KFFL answers important fantasy baseball questions about each Major League Baseball team as spring training approaches. What must fantasy baseball players know about the Boston Red Sox?
How is this roster of misfits any different from the last one?
Ells Bells once again?
Obviously, one big departure from 2012 is Bobby Valentine's exit, which cleared the way for the club's former pitching coach, John Farrell. The change in atmosphere alone will result in a more positive outlook. It couldn't have been much worse. Believe it or not, the attitudes of players matter. Last year, the capricious state of the Red Sox was at least good enough to serve as a tiebreaker between players from Boston and many other franchises when you were drafting. This year, valuations rest almost entirely on the players, and there's even a bit of reason for optimism.
Incumbents Jacoby Ellsbury (subluxation in right shoulder), David Ortiz (strained Achilles' tendon) and Will Middlebrooks (fractured wrist) missed significant time. Ellsbury's medical chart at this point has to be taken seriously, but his abilities to hit 15 or 20 homers and swipe 50 bases mean that he probably won't come cheaply. Big Papi's remade hitting skills are totally reliable (and don't let anyone convince you otherwise), but the combo of his age (37) and the fear that his tendon will rupture again make him a perilous proposition. Middlebrooks supplied power immediately upon his call-up last season, but his awful control of the strike zone and the questionable strength of his wrist put a damper on his outlook. Still, the risk of all three is worth leveraging at some point, because the payoff could be sweet.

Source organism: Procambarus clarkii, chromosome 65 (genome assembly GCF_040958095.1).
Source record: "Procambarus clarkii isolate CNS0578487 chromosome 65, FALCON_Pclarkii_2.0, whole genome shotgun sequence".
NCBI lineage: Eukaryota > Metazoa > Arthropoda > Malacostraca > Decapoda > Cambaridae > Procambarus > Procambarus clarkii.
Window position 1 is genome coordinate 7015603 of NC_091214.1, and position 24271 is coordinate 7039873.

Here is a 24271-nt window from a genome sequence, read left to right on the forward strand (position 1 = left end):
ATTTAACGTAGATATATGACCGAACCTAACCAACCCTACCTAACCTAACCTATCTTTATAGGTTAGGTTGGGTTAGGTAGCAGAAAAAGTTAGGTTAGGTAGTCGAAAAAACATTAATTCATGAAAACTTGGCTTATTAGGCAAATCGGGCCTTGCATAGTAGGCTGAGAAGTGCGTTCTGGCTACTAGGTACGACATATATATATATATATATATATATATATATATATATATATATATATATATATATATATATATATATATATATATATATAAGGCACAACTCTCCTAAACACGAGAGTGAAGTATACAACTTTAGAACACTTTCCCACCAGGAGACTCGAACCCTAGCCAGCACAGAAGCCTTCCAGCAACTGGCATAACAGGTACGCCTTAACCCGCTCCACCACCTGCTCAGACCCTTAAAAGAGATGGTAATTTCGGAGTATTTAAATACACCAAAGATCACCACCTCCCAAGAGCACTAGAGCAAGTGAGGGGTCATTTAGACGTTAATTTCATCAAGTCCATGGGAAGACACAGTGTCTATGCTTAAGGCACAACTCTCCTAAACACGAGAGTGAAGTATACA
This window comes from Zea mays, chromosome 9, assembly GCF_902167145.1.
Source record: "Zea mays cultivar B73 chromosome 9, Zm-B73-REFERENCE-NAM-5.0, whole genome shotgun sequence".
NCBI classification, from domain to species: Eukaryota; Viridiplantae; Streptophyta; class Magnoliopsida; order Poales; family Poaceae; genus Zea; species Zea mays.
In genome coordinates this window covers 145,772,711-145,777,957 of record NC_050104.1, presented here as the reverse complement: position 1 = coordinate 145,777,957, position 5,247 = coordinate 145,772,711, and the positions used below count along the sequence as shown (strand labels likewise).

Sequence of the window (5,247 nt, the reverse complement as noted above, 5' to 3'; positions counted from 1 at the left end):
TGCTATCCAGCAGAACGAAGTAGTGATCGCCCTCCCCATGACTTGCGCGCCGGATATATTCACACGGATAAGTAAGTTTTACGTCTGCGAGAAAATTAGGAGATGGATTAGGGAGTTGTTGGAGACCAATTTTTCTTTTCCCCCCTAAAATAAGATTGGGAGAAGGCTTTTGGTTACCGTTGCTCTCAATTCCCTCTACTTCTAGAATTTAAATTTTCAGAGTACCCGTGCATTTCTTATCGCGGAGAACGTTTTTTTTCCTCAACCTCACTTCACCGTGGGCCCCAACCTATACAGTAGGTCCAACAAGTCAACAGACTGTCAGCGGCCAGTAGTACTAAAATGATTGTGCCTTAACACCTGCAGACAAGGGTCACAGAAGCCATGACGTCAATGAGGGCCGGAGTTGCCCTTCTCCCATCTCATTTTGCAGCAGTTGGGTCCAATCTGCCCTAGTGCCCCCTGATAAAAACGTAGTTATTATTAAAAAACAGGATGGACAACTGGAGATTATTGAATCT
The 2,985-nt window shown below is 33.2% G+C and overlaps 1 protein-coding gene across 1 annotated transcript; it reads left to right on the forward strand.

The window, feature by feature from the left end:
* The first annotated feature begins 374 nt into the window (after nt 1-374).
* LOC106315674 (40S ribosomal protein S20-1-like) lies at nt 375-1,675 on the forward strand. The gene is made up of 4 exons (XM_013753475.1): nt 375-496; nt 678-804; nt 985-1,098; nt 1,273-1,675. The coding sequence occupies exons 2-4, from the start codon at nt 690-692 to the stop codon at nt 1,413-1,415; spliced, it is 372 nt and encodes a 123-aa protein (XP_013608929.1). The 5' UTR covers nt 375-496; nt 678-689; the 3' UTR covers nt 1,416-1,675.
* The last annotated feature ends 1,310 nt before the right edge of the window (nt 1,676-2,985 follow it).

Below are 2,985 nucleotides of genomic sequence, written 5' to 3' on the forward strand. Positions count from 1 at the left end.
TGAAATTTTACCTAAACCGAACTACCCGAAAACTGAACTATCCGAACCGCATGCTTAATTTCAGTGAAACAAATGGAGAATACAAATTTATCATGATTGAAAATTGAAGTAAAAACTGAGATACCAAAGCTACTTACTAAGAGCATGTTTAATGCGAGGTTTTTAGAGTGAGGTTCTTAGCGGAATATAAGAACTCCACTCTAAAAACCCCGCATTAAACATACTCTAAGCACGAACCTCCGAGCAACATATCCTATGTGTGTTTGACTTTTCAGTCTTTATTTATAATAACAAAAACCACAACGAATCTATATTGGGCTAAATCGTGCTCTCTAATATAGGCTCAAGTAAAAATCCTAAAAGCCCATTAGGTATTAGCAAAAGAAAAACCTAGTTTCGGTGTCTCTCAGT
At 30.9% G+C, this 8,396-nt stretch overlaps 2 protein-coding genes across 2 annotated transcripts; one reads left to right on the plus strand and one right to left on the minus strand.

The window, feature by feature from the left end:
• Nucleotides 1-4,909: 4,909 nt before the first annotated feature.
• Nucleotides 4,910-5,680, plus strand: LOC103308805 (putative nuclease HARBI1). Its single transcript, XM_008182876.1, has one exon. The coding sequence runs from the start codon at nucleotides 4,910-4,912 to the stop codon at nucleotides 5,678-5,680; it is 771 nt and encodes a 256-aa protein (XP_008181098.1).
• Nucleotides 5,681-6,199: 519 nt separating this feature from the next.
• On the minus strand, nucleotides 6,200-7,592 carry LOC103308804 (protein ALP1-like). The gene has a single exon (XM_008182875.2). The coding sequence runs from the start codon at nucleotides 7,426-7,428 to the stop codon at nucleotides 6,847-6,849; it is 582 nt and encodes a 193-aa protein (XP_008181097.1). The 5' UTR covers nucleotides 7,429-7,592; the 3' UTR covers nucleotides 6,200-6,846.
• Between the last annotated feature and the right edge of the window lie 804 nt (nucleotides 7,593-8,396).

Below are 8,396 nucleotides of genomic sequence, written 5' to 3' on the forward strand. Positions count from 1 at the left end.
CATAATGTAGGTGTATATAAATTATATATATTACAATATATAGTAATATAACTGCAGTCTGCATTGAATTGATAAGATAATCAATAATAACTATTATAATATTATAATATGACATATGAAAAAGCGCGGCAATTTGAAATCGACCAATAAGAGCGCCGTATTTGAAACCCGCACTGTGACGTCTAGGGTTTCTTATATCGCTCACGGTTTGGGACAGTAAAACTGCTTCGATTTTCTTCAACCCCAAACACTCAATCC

Newbies Shane Victorino and Stephen Drew are in good positions to make up for recent, sub-par outcomes and earn their owners a little money. The switch-hitting right fielder's game didn't agree with Chavez Ravine, but Fenway Park could be well-suited to his plus speed (even at age 32). This is assuming that he doesn't become an increasing liability from the left side of the dish. Drew, 30, is simply healthy after a long, winding road to recovery from a July 2010 fractured ankle. On the cheap, how can you pass him up? New left fielder Jonny Gomes ... well, perhaps he'll rap a bunch of baseballs off the Green Monster, but his platoon-only skill set opens the door for left-handed hitters to rob him of playing time.
Fantasy owners who invest in Jon Lester will place a certain amount of faith in the lefty's ability to recover from a precipitous skills decline and Farrell's influence. There are no overt statistical signs that a complete turnaround is imminent, but some metrics certainly indicate that Lester's bottom line paid a hefty price for his mistakes in 2012. Clay Buchholz could follow a similar path. A healthy John Lackey may warrant a spot in very deep leagues. And Ryan Dempster ... can't be as bad as he was with the Texas Rangers, but he won't be as good as his first half with the Chicago Cubs. The right-hander became reacquainted with his propensity to walk the opposition once he moved to the AL, and AL East teams cause pitchers to pay for their missteps just a bit more often than those from the NL Central.
What does this hip problem do to Mike Napoli's forecast?
About Nicholas Minnix
Minnix is baseball editor and a fantasy football analyst at KFFL. He plays in LABR and Tout Wars and won the FSWA Baseball Industry Insiders League in 2010.
The University of Delaware alum is a regular guest on SiriusXM Fantasy Sports Radio and Baltimore's WNST AM 1570.
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